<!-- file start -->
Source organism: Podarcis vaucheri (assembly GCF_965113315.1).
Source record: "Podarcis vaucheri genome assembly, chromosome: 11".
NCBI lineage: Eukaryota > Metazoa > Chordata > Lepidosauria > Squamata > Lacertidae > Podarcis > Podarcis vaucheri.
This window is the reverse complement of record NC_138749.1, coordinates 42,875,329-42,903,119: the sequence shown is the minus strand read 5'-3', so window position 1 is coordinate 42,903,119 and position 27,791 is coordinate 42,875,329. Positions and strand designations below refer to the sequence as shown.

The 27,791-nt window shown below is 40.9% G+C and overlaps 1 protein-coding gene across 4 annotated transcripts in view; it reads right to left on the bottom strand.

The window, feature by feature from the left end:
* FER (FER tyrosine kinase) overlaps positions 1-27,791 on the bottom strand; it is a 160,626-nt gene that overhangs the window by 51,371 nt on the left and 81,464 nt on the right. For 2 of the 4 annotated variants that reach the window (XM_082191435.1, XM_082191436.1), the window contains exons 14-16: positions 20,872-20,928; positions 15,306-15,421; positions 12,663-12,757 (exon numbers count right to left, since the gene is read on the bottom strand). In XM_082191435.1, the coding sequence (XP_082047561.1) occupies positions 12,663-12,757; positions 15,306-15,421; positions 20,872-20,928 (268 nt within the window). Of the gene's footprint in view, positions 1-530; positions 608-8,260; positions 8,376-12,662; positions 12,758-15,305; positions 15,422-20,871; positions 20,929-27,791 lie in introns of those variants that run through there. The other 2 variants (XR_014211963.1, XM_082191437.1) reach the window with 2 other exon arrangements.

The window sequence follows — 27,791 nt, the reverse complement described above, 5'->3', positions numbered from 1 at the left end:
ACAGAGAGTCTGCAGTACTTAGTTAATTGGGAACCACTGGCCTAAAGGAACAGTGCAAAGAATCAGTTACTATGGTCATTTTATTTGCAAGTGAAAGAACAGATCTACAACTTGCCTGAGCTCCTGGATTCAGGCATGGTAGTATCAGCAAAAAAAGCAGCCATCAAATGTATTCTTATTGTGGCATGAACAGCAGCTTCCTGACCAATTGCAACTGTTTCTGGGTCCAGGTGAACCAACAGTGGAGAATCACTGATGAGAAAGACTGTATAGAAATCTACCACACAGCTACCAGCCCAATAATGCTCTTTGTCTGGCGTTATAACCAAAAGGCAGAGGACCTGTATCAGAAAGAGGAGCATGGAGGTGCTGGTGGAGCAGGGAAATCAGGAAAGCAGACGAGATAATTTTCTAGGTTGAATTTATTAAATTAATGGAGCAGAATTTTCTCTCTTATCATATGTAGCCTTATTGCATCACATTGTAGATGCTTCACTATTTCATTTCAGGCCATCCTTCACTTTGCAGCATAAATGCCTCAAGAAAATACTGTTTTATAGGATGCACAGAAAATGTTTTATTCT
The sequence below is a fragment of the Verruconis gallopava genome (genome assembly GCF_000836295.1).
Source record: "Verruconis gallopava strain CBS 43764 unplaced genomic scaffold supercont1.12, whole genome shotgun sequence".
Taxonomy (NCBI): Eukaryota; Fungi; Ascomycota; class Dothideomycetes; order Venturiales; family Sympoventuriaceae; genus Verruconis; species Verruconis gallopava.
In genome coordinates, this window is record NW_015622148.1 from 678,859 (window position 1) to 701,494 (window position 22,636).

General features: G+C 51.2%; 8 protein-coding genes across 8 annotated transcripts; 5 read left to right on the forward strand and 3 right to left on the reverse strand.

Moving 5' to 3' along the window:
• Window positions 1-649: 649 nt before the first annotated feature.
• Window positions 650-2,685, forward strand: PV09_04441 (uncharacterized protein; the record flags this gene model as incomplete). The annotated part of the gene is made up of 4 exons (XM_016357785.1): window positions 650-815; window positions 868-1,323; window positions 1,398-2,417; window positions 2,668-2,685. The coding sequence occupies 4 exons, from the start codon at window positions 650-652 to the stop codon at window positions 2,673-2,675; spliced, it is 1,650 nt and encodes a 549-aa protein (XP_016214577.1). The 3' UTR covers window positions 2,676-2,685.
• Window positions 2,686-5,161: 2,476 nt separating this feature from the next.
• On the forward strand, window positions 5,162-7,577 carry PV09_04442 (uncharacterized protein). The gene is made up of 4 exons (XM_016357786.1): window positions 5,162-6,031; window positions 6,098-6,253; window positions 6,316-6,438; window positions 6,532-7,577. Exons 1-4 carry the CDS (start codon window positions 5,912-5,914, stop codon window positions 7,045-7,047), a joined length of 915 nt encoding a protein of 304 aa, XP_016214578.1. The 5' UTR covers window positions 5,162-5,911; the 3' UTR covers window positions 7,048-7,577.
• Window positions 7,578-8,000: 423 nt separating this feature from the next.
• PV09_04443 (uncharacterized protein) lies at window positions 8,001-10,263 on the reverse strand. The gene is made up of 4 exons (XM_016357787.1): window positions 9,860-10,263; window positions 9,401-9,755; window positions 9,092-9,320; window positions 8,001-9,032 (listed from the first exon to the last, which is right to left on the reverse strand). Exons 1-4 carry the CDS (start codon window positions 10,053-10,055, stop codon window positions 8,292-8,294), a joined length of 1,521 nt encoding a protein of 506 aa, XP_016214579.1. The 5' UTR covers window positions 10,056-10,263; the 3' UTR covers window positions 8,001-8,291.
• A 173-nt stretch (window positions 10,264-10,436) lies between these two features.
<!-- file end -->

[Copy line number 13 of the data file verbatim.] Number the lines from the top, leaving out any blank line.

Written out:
In genome coordinates, this window is record NW_015622148.1 from 678,859 (window position 1) to 701,494 (window position 22,636).